A U.S. Senate panel on Tuesday approved a 50 percent funding boost for the Iron Dome anti-missile system, AFP reported.
The measure, if it becomes law, would provide $621.6 million for Israeli missile defense programs for the 2015 fiscal year starting in October, including $351 million for the short-range Iron Dome system that has been put to the test over the past eight days amid a raging conflict between Israel and Hamas.
Congress appropriated $235 million to Iron Dome last year, the report noted.
The White House had requested about $176 million for the system for 2015, but lawmakers doubled the amount. Congress often increases funding for Israeli security projects sought by the president.
The funding is part of the administration's request of $3.1 billion for military assistance to Israel, the world's largest beneficiary of U.S. foreign aid.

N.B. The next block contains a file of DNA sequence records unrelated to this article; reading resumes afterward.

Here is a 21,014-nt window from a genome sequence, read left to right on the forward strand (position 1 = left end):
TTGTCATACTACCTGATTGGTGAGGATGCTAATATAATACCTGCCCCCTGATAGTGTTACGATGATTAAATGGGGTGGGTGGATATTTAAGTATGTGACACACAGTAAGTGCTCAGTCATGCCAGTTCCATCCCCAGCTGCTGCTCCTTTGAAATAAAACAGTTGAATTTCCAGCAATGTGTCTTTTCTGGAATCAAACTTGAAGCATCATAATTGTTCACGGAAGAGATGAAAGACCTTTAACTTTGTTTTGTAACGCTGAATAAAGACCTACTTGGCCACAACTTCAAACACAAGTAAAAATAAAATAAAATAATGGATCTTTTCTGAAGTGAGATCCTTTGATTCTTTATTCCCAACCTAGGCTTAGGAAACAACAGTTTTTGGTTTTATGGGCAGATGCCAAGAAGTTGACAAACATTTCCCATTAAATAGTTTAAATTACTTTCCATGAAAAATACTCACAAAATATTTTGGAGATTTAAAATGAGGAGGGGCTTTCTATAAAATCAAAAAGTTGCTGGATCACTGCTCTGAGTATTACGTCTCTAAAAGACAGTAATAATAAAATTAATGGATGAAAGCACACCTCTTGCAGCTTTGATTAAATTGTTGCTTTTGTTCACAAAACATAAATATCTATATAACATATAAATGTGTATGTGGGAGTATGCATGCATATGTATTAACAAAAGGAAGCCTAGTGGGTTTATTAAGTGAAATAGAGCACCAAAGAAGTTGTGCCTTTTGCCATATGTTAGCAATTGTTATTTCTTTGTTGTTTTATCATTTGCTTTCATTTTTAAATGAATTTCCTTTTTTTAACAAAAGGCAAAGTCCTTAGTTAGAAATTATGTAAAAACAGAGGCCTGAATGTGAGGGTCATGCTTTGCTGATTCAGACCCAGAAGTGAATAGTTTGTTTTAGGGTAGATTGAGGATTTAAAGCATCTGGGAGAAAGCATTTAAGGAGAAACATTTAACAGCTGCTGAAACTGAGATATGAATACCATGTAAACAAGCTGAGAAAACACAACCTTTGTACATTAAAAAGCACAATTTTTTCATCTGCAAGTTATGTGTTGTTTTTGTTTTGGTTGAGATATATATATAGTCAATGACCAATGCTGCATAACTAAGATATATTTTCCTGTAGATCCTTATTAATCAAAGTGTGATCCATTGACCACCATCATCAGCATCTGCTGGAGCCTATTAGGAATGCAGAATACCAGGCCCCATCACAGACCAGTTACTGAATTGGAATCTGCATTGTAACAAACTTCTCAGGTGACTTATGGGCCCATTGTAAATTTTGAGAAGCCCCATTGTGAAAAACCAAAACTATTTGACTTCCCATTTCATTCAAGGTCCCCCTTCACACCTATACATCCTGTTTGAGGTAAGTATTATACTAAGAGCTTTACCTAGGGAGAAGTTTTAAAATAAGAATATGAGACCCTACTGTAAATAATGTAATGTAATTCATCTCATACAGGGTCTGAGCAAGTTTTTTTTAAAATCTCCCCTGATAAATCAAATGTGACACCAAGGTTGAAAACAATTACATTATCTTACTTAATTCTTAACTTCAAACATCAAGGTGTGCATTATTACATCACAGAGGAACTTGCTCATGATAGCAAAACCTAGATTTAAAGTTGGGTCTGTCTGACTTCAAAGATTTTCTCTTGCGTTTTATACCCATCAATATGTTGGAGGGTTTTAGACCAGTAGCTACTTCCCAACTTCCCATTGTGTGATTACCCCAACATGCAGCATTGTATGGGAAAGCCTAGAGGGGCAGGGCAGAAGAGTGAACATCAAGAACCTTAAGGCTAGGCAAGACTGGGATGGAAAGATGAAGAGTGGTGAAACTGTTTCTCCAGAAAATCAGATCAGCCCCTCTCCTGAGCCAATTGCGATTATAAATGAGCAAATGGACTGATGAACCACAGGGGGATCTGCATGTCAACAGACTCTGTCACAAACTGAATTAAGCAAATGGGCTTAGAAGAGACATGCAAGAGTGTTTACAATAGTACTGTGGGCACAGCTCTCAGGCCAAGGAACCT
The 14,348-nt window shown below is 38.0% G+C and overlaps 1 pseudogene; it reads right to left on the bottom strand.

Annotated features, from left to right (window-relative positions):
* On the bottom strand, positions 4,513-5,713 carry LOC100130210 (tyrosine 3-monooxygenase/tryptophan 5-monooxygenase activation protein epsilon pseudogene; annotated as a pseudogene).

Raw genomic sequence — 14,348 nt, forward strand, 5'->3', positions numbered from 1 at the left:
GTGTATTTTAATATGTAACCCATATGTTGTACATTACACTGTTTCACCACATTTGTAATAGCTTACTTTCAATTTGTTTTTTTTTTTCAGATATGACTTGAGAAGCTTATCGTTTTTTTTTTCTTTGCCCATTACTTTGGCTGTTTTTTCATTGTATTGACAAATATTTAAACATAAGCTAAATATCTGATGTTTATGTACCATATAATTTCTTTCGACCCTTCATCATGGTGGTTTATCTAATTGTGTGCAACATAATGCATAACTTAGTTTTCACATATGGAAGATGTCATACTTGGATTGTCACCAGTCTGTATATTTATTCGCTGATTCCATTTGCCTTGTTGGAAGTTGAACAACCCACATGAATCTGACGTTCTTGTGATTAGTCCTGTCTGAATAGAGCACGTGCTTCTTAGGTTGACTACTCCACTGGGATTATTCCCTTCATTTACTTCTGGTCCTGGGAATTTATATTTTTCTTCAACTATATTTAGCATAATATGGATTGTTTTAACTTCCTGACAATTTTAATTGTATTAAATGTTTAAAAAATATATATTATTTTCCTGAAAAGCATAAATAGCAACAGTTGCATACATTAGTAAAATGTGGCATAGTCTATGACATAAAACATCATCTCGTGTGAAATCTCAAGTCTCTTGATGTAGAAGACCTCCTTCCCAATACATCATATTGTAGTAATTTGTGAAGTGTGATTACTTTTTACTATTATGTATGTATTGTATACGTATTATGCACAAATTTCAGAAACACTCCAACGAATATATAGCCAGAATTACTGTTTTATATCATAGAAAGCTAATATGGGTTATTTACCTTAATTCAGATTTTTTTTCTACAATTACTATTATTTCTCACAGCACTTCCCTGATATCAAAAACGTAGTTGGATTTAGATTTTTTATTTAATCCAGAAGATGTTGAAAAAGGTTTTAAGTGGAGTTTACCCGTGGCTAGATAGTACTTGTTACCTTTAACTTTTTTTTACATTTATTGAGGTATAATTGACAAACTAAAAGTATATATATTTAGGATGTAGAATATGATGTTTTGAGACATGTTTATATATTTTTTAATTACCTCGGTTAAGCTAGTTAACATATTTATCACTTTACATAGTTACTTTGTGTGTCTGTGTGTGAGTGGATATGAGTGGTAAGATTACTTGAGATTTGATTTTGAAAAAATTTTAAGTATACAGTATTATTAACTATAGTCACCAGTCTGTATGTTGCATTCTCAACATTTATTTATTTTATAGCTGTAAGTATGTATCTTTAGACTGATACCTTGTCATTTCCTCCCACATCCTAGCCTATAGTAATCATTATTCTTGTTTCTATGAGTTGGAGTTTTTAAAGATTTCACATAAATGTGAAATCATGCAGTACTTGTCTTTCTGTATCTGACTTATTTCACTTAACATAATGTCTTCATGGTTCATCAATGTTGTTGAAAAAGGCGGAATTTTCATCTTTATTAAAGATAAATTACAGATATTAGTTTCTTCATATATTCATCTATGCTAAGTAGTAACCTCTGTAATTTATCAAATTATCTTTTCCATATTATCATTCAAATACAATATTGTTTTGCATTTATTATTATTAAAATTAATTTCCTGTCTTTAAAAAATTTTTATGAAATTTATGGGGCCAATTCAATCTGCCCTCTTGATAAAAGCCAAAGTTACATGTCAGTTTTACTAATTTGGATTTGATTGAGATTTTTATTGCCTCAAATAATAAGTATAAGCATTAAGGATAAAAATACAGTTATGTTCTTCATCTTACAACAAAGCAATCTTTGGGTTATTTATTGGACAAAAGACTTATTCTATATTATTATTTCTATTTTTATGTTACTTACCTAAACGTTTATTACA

In May, the House of Representatives adopted its own National Defense Authorization Act, which matches the Senate's Iron Dome funding proposal.
The Senate measure is part of an overall Defense Department spending bill backed by the Senate Appropriations Subcommittee Tuesday that commits $549.3 billion to military operations for 2015.
In March, the U.S. Defense Department announced it was providing $429 million to Israel for further development of its aerial defenses, specifically the Iron Dome system.
The Iron Dome, which is designed to intercept rockets that are fired towards populated area, has proven very effective and its success rate was listed as 90% in 2012.
Last week, the IDF received an eighth Iron Dome battery and on Tuesday it received a ninth battery, in an effort to improve its ability to defend Israelis against rocket attacks.